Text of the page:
Introduction: When used properly, prostate-specific antigen (PSA) screening can reduce prostate cancer mortality. However, screening remains relatively underused in younger, healthy men, and overused in the older less healthy population. We hypothesized that the widespread failure to follow well-accepted PSA-screening guidelines is because the recommended algorithms are relatively complex and primary care physicians (PCPs) lack tools to efficiently employ shared decision-making procedures in their busy practices. As a part of a larger project to develop and implement a digital clinical decision-support tool for PSA-screening for PCPs, we conducted a focus group to assess PCPs' attitudes toward PSA-screening algorithms, perceptions of using decision support tools, and assessing the feasibility of implementing such a tool in clinic.
Methods: We assembled a multidisciplinary research team comprising experts in: primary care and urology, behavioral sciences, and bioinformatics and developed a version 1 of the decision support tool. The algorithm followed the National Comprehensive Cancer Network (NCCN) guidelines and narratives were developed using principles from behavioral economics, prompting PCPs to follow guideline-recommended directions. A provider-facing tool for shared decision making was also incorporated into the tool. The decision support tool was presented to a focus group of 10 PCPs from Brigham and Women's Hospital (BWH) Primary Care, Boston. The focus group followed standard procedures. Open-ended questions were asked, and a survey was distributed to obtain qualitative and quantitative feedback. Notes were taken during the focus group, which was also audio-recorded, and transcribed verbatim through an independent service. Transcriptions were coded by two independent researchers, one of which was not involved in the conception and design of the study. Notes and transcripts were analyzed inductively to develop codes and themes using thematic content analysis.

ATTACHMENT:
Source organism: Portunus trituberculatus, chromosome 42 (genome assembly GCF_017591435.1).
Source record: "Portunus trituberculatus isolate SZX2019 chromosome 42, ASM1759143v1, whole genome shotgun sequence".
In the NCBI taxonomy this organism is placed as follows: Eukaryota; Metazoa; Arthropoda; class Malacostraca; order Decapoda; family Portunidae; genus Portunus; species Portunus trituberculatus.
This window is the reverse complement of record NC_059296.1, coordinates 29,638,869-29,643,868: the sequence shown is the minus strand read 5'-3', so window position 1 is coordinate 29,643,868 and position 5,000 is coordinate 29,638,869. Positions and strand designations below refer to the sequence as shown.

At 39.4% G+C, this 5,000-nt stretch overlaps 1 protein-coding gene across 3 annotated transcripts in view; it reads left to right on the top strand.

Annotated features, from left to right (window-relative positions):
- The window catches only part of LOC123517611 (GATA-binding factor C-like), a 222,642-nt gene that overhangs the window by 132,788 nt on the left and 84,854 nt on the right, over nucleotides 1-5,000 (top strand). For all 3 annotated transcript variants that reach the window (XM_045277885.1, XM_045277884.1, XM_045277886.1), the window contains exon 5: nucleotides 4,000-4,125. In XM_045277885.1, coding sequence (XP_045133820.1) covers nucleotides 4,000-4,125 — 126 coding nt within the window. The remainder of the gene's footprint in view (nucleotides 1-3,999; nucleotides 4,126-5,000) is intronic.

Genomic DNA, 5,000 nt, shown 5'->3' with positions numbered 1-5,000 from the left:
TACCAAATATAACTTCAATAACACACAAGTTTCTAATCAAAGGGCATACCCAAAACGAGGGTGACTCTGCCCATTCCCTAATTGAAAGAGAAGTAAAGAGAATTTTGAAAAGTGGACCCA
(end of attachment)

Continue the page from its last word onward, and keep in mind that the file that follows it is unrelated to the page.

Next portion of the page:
Results: The sample was representative of the demographic distribution of physicians in terms of age, gender, ethnicity, and years in practice. Three major themes arose from the data: (1) Confirmatory reactions regarding the importance, innovation, and unmet need for a decision support tool embedded in the EHR (“That is the power of computers actually”, “Having this guideline makes me feel more comfortable with ordering the initial PSA”); (2) Issues around implementation and application of tool in clinic workflow (“How many minutes do you have on average for your visits? Negative five”) and physicians own clinical bias coloring conversations (“My grandfather and father had prostate cancer, they both had really awful side-effects from treatment…and I try to get rid of that bias.”); (3) Attitudes/reflections regarding discrepant recommendations from various guideline groups that cause confusion (“The guidelines all over the place”). Physicians appreciated that the tool would allow documentation that shared decision making has taken place. An important feature of the tool was to allow for flexibility and leeway for clinical judgment (“The clinician's judgment should be able to override or ignore whatever the tool tells”). Most clinicians agreed with the guideline-recommended ages to start and stop screening but described that family history and African-American race push clinicians toward starting screening earlier. There was a 50:50 split between whether or not clinicians also included digital rectal examination as a primary screening test in conjunction with the PSA-test.
Conclusions: There was overwhelmingly positive support from for the need of a provider-facing decision support tool to assist with PSA screening decisions in primary care. Incorporation of the suggestions from the PCPs from this focus group into a version 2 of the decision support tool will be used in subsequent pilot testing in clinic. Source of
Funding: Supported by the Prevent Cancer Foundation, David H. Koch through the Prostate Cancer Foundation, the National Institutes of Health/National Cancer Institute (NIH/NCI) Cancer Center Support Grant to Memorial Sloan Kettering Cancer Center (P30-CA008748) and a Transition Career Development Award to S.V.C. (K22-CA234400).